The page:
He prepared numerous projects: the ironically didactic charts or videos about life and meaning of human existence supported also by more philosophical thoughts. His works are avaible on internet but they should not be defined by this medium. Using the web, as one of goods of our times, Borowski rather critically place himself in this reality. His recent project, held together with Pony Project Customized Digital Art gives a viewer an opportunity to purchase an artwork produced together with an artist. By choosing its scale and after taking part in an interview prepared by Borowski, he assists the artist in creation process. Than the artwork is ready for the customer to be printed where he wants. 

Links to works:





Because It Is, How It Is, PSD file, 33465 x 16732 px, 2013



Gregor Rózanski

Gregor Rózanski is a part of the generation who grew up with Internet and for him its presence is obvious and natural. Living between Berlin and Warsaw he is observing the contemporary society. 

Staying close to the nature of the Internet, he appropriates the images. In his work Blue (2012), a straight reference to video made by Derek Jarman, he defines a key questions of his generation. He founds a surprising connotation between the Jarman’s narration held in his monologue about his sickness. Rózanski slightly changed the original text by replacing words “AIDS” or HIV with “Internet”, “virtuality” etc. It is striking how the meaning of modified sentences has changed and how precisely it describes nowadays reality dominated by technology. What is more, the title color had changed its status: apparently blue is the most frequently used in major companies logos today.

Searching symbols of commercialization and massive production Rózanski also questionates the medium of the exhibition itself, comparing it to the internet, as a reduced result of experiencing it, similarly to art and culture – speculating with references and ideas, constantly popularizes, wastes and rediscovers them when searching for the New, Better and More Interesting.[1]

[1] http://issuu.com/newartcenter/docs/gregor_rozanski_2013/1?e=9503786/9418297




From “Ikealism” series, Ikea loyalty cards for great minimalists, 2012-2013



Anna Tomczak

Born in 1984, Poland. Lives in Lyon. She graduated in Science of the Culture at the University of Warsaw. Her thesis about Derek Jarman’s eclectic output focused on syncretic and poetical aesthetic of his movie Caravaggio where he joined film, painting, music and performance. From 2004 she was an assistant curator and curator in Zachęta National Gallery of Art in Warsaw, where she worked on solo and group shows of Polish and international artists. In 2013-14 she participated in 23rd Session of Ecole du Magasin in Grenoble where she co-curated Liam Gillick’s show re-apropriating his works form the 1990s. She is interested in the visual anthropology understood interdisciplinary. She is concentrates on a potential of internet in an artistic and a curatorial practice. As an art writer cooperates with two art magazines: the Polish Obieg.pl and the London based Contemporary Lynx, she also publishes independently. The  co-founder, together with Giulia Bortoluzzi of the curatorial collective recto/verso, a research collective of widely understood curatorial practices aiming to broaden experiences while investigating the nature of images in contemporary society. This multidisciplinary cooperative, believes that interaction and cross-pollination between disciplines and media create the potential for unexpected coincidences and startling revelations.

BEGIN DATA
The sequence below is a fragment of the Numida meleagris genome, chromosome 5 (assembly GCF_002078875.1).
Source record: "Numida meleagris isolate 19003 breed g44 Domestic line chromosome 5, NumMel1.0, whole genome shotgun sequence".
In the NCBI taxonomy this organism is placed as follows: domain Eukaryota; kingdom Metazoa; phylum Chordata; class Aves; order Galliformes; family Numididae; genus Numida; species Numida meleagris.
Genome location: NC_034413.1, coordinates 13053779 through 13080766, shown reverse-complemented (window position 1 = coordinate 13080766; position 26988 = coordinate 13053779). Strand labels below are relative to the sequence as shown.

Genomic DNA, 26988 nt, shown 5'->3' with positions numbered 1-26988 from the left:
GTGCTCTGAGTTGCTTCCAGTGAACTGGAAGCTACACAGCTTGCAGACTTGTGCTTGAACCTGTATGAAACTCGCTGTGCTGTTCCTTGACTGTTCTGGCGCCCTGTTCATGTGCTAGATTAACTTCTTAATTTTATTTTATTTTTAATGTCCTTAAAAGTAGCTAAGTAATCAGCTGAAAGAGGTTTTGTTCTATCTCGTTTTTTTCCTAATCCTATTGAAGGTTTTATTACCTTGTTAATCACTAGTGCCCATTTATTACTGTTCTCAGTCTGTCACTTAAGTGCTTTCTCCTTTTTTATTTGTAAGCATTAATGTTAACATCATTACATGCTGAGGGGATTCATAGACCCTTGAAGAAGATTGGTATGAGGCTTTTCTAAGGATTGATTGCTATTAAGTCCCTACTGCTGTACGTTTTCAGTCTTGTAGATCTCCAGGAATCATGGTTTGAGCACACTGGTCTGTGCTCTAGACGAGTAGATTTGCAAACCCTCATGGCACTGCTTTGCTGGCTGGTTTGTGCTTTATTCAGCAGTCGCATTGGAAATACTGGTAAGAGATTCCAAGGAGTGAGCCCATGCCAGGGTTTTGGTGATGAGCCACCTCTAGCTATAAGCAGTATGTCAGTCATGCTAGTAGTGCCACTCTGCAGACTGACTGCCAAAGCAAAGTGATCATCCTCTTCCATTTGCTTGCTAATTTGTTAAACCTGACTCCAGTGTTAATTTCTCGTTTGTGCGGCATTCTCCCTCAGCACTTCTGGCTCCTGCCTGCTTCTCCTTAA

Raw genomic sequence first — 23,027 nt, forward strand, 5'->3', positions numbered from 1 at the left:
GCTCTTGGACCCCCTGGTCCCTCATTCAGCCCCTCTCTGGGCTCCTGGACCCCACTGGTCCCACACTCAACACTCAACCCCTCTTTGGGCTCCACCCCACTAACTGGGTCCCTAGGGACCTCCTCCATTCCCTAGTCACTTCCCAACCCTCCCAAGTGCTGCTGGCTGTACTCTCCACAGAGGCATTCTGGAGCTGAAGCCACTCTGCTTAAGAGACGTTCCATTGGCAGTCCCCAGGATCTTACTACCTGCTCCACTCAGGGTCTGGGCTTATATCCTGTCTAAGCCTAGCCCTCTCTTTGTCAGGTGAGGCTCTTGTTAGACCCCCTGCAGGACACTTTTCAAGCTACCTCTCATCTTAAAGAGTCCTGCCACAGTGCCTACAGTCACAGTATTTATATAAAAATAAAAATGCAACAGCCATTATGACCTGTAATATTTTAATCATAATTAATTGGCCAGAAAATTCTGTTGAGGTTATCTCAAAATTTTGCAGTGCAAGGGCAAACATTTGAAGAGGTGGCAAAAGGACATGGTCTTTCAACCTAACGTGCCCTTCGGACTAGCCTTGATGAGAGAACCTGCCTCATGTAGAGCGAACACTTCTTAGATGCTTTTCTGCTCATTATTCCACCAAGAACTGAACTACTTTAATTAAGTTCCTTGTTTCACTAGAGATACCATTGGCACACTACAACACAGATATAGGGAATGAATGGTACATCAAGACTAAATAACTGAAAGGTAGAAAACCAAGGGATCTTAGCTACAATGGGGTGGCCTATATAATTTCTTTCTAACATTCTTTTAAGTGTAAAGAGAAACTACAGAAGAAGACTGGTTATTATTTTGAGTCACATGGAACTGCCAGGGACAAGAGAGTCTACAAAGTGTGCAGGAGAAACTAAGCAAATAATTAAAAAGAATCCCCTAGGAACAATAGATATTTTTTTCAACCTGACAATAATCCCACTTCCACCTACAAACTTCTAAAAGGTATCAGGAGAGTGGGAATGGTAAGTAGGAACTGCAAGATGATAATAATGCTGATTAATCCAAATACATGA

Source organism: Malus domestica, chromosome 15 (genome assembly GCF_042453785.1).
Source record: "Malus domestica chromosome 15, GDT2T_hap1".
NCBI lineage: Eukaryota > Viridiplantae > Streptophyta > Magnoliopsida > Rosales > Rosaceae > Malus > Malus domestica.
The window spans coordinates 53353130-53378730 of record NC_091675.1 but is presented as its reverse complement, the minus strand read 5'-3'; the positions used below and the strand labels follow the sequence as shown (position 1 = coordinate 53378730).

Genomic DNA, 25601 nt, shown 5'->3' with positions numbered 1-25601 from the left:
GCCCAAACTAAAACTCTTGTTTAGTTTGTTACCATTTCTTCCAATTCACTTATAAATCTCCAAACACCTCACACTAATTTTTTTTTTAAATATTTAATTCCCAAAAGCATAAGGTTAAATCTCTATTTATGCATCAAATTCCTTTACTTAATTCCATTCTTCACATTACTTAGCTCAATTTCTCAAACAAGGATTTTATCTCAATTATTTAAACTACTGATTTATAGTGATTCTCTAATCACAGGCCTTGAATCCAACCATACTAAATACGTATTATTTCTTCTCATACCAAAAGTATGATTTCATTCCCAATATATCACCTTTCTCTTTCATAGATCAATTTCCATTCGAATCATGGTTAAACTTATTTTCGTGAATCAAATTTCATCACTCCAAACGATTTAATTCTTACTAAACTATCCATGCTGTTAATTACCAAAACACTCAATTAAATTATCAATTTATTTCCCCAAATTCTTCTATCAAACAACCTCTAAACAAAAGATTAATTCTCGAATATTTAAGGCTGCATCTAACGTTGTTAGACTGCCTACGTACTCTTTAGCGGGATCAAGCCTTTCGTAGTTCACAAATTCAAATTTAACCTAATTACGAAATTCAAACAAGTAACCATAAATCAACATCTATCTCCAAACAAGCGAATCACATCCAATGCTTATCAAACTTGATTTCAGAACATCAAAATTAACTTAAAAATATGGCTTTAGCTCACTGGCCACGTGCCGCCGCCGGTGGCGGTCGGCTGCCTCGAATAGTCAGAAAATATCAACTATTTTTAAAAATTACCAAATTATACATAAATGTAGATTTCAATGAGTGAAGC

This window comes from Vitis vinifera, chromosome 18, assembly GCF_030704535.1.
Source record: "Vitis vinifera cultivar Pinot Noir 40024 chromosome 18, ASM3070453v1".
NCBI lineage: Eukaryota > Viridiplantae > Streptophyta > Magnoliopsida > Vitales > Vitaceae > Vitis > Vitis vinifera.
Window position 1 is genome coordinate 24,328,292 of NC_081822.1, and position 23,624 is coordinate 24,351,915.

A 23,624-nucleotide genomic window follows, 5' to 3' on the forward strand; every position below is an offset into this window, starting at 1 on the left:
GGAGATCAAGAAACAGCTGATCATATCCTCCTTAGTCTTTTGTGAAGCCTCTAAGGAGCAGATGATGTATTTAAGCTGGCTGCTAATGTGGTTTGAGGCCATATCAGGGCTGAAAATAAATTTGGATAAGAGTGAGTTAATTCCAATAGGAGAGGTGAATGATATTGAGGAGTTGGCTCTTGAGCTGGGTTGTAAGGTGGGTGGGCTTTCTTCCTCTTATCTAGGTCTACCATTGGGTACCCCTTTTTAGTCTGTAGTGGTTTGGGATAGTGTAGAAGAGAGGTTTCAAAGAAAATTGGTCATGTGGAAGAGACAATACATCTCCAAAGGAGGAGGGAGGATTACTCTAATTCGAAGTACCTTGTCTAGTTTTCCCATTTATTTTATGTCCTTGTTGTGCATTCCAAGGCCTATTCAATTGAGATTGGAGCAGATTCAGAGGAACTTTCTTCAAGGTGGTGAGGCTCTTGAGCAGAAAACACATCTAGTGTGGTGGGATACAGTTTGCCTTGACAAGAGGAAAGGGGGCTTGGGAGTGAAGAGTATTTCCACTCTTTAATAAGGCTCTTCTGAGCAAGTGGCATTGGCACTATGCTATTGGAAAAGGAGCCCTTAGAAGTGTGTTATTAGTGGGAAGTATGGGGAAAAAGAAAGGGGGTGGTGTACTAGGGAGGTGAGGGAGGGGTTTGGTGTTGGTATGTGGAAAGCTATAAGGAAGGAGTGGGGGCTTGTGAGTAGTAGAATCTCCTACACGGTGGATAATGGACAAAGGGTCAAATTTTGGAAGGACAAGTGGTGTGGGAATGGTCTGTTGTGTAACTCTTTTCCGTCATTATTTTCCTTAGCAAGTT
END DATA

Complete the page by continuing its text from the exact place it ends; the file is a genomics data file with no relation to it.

recto/verso is a research collective of widely understood curatorial practices aiming to broaden experiences while investigating the nature of images in contemporary society. Our work is based on constant exchanges both within the collective and with invited artists, curators and writers; along with regular active exhibitions and writing practice. Starting from our recent interests, the anthropology of images, our research weaves between different disciplines such as philosophy, sociology, history, new media, architecture and many others. recto/verso’s constant interrogation on the nature and notion of images, aims to investigate their origins and status within a collective cultural memory, bringing up its potential revisiting of the past in visual montages, through re-contextualization and discovered found footage aesthetics. By establishing our own discussion protocol, recto/verso, whose inspirations are drawn from diverse cultural and academic backgrounds, creates a platform, a discourse resource  with a multidisciplinary and multimedia bibliography.

recto/verso was created in summer 2014 through Anna Tomczak and Giulia Bortoluzzi need to keep exchanging and dialoguing after a nine-month experience at the école du Magasin, Grenoble. The école du Magasin is an experimental laboratory where a small group of people, working collectively, question both theoretically and practically the role of curators in contemporary art. While Anna and Giulia were at the école du Magasin, they worked  with four other people on the realization of the solo exhibition by Liam Gillick From 199C to 199D. This first collective experience established the basis for a wider research and practices.

More on our website: http://rectoversocollective.wordpress.com

30 June 2017 / by / in